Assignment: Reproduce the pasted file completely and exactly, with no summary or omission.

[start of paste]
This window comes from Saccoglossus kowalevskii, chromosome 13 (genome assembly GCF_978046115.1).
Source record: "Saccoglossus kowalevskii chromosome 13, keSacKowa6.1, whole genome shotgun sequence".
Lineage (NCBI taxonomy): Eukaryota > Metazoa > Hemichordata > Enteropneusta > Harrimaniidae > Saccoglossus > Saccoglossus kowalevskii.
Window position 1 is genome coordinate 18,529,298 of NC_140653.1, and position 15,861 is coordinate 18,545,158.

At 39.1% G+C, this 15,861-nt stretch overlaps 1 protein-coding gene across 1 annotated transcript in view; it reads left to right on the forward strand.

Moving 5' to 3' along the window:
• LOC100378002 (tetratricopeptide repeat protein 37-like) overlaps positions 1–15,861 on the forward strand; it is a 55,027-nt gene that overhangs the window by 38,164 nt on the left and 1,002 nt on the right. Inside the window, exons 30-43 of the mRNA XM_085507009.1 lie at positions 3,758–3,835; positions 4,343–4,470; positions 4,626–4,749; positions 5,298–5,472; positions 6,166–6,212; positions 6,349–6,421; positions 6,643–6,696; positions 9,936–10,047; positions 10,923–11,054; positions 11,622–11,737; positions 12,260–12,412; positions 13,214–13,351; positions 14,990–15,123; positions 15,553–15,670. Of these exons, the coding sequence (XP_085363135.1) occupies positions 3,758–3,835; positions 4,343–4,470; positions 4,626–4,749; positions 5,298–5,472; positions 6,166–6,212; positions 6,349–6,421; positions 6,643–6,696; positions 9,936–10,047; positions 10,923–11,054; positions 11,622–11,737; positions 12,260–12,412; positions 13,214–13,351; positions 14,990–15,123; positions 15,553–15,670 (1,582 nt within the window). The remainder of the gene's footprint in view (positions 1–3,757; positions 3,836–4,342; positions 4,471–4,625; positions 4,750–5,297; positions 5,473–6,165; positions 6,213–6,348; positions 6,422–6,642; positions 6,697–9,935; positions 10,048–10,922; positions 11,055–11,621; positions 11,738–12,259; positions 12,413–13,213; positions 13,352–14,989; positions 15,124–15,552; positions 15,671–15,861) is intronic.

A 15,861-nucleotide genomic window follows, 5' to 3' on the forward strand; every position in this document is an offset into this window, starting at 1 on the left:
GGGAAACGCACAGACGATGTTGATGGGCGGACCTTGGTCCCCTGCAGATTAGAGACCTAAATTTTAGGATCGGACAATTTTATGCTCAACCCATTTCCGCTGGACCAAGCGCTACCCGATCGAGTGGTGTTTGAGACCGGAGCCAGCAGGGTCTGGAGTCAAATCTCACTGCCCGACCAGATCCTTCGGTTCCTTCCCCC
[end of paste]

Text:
This window comes from Saccoglossus kowalevskii, chromosome 13 (genome assembly GCF_978046115.1).
Source record: "Saccoglossus kowalevskii chromosome 13, keSacKowa6.1, whole genome shotgun sequence".
Lineage (NCBI taxonomy): Eukaryota > Metazoa > Hemichordata > Enteropneusta > Harrimaniidae > Saccoglossus > Saccoglossus kowalevskii.
Window position 1 is genome coordinate 18,529,298 of NC_140653.1, and position 15,861 is coordinate 18,545,158.

At 39.1% G+C, this 15,861-nt stretch overlaps 1 protein-coding gene across 1 annotated transcript in view; it reads left to right on the forward strand.

Moving 5' to 3' along the window:
• LOC100378002 (tetratricopeptide repeat protein 37-like) overlaps positions 1–15,861 on the forward strand; it is a 55,027-nt gene that overhangs the window by 38,164 nt on the left and 1,002 nt on the right. Inside the window, exons 30-43 of the mRNA XM_085507009.1 lie at positions 3,758–3,835; positions 4,343–4,470; positions 4,626–4,749; positions 5,298–5,472; positions 6,166–6,212; positions 6,349–6,421; positions 6,643–6,696; positions 9,936–10,047; positions 10,923–11,054; positions 11,622–11,737; positions 12,260–12,412; positions 13,214–13,351; positions 14,990–15,123; positions 15,553–15,670. Of these exons, the coding sequence (XP_085363135.1) occupies positions 3,758–3,835; positions 4,343–4,470; positions 4,626–4,749; positions 5,298–5,472; positions 6,166–6,212; positions 6,349–6,421; positions 6,643–6,696; positions 9,936–10,047; positions 10,923–11,054; positions 11,622–11,737; positions 12,260–12,412; positions 13,214–13,351; positions 14,990–15,123; positions 15,553–15,670 (1,582 nt within the window). The remainder of the gene's footprint in view (positions 1–3,757; positions 3,836–4,342; positions 4,471–4,625; positions 4,750–5,297; positions 5,473–6,165; positions 6,213–6,348; positions 6,422–6,642; positions 6,697–9,935; positions 10,048–10,922; positions 11,055–11,621; positions 11,738–12,259; positions 12,413–13,213; positions 13,352–14,989; positions 15,124–15,552; positions 15,671–15,861) is intronic.

A 15,861-nucleotide genomic window follows, 5' to 3' on the forward strand; every position in this document is an offset into this window, starting at 1 on the left:
GGGAAACGCACAGACGATGTTGATGGGCGGACCTTGGTCCCCTGCAGATTAGAGACCTAAATTTTAGGATCGGACAATTTTATGCTCAACCCATTTCCGCTGGACCAAGCGCTACCCGATCGAGTGGTGTTTGAGACCGGAGCCAGCAGGGTCTGGAGTCAAATCTCACTGCCCGACCAGATCCTTCGGTTCCTTCCCCC